Was this “unpleasant” for some companies? No question. At the time, ACE senior vice president Verne Wochnick noted, “There were some understandable reasons why credit prices rose. And there was some plain panic out there.”


Figure 2. ACE allows companies to stucture sophisticated bids in simple ways
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But rather than highlighting a problem, this summer’s peaking showed the market at work. Credits were never meant to represent the only option. Rather, as an indicator of relative value, the credit market was making it clear to companies who had yet to act that it was time to implement their control strategies, and indeed that is starting to happen. The market was working mostly as planned.

Not that it had been that easy getting to this point. Industry was the initial motivator of this market approach in southern California, as it looked for ways to flexibly meet environmental reduction goals. To create a workable programme— economically and environmentally— took several years of activity, both by the regulating agency and the industries who would be subject to those regulations. Additionally, environmental advocates, community groups and others also had input into the outcome.

In many ways, while contentious, setting the emissions goals may have been the easier job. Once established, each company emitting over four tons of two specific pollutants— nitrogen oxides (NOx) and/or sulphur oxides (SOx)— were assigned an “allocation” of emissions credits. That allocation represented a “cap”, or limit, on the individual companies and on the overall group of companies (roughly 380) affected. That allocation also declined, before flattening out to a minimum level in the year 2003.

Instead of being told what control devices to use and where and when to implement them, companies were given the flexibility to meet that declining allocation in almost any way they wanted (short of violating toxic and other emission rules). Altering production processes, staggering control options, even reducing production, were all options available.

Of course, the other option is the market. As a “cap-and-trade” programme, companies that emit less than their allocation can trade that reduction as a credit to companies that emit more than their allocation.

That’s the benefit of the market structure. Given enough companies with different cost structures for their control options, there will be credit price differences that they can “trade”. Ideally, this allows companies flexibility on timing of controls, or the ability to accommodate a rapid production increase before controls can be installed.

However, making that market work— and giving companies the real tools to make use of those opportunities— was the more difficult side of the programme.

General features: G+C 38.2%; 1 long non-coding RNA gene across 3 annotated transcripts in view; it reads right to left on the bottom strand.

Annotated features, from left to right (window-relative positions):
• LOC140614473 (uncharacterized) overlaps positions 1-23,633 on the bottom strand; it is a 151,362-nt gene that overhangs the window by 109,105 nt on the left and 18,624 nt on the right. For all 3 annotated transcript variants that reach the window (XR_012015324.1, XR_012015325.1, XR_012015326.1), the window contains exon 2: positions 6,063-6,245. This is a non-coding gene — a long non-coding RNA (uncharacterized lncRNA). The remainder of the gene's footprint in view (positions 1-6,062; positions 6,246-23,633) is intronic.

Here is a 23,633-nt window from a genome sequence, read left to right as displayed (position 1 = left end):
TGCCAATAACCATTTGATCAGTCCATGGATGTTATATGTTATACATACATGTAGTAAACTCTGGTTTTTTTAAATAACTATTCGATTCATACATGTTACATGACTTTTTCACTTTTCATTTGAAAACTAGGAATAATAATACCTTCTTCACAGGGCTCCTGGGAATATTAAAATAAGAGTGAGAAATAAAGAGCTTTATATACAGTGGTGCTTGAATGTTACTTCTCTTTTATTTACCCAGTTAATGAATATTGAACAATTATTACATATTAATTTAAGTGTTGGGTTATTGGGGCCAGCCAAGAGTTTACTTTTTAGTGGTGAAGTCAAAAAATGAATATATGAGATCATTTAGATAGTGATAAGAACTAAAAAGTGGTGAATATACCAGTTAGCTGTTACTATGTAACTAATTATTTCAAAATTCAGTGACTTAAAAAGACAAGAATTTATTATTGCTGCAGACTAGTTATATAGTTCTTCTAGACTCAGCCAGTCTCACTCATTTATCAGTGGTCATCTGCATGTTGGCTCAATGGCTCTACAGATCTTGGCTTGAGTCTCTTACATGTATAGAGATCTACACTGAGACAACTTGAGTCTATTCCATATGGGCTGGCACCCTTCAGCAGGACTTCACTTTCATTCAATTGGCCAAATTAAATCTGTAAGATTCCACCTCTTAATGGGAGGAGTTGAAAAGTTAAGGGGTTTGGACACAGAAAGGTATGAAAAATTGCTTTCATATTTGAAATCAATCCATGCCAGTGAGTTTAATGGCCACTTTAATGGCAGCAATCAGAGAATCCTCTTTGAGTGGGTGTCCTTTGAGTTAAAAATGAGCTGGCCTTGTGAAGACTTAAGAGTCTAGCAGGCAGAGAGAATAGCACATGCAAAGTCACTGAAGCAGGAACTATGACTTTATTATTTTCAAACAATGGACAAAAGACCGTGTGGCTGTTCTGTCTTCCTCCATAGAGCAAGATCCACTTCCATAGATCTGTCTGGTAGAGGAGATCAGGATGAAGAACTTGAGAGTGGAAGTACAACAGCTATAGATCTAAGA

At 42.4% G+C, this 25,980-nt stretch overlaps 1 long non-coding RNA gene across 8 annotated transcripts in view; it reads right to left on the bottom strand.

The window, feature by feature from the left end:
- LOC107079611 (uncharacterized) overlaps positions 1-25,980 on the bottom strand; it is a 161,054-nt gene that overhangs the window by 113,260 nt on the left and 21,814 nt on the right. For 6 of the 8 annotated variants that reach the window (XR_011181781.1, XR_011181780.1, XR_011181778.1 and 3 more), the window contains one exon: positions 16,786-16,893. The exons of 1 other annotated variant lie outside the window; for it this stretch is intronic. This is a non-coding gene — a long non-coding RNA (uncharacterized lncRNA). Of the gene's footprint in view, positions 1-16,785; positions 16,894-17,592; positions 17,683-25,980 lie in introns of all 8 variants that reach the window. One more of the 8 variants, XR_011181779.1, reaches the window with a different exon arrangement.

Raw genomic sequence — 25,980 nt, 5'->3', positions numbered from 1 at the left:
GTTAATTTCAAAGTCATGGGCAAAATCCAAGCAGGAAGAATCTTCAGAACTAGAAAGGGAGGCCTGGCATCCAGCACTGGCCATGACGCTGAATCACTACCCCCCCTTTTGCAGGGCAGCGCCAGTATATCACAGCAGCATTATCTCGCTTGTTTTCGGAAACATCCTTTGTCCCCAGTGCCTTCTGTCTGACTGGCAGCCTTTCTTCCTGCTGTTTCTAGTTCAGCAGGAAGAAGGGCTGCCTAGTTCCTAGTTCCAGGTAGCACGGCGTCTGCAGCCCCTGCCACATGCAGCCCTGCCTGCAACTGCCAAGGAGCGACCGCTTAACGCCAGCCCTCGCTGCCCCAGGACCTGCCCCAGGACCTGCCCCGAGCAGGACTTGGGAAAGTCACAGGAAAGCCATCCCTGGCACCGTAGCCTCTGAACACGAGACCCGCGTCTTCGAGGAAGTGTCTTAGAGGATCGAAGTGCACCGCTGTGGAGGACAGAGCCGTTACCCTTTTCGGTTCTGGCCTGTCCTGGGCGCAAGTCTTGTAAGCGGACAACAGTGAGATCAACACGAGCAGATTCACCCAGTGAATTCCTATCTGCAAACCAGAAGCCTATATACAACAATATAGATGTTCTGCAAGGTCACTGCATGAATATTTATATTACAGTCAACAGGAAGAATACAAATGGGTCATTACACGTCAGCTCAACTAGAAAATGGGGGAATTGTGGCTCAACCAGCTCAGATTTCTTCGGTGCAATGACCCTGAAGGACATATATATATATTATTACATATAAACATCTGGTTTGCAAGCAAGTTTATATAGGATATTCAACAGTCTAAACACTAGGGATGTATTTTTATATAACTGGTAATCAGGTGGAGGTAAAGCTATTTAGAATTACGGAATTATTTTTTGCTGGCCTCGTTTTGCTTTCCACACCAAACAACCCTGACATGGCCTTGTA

Enter ACE technology

The Automated Credit Exchange came into being to provide this function. In fact, the principals of ACE were some of the key, early advisors helping to design and launch Reclaim. From their efforts, came the recognition that the companies involved should be split into two groups whose yearly reconciliation periods, or cycles, were six months out of phase. The reason: it would keep credit purchase “crunches” from being worse. While the 2000 credit price rise has been steep, imagine if all 380 companies needed to purchase at the same time, rather than just half that number.

Reclaim received the value of leading-edge economic design and testing from a team at the California Institute of Technology (Cal Tech), including Dr. Anne Sholtz. This team helped devise the concept of “cycles”, among other contributions.

A new technology also being developed at Cal Tech caught Anne Sholtz’s eye. Originally designed for advanced resource allocation functions on a NASA project, it was sophisticated software that allowed members of the science team to “bid” for power and mass “credits” on the project, and came up with solutions that maximized overall gain to the “system”.

Dr. Sholtz, ACE’s president and CEO, realised the application to emission credit trading: companies could design confidential offers to buy or sell exactly the kinds of credits they wanted, setting prices based on their control cost structure. The advanced software would then find any combination of offers or portions of offers that could fill the order and increase the economic “surplus” for buyer and seller. Neutral, optimizing, transparent for price but confidential for execution— the concept for ACE was born.


Figure 3. Allocation crossover was partly to blame for large price increases in Reclaim this year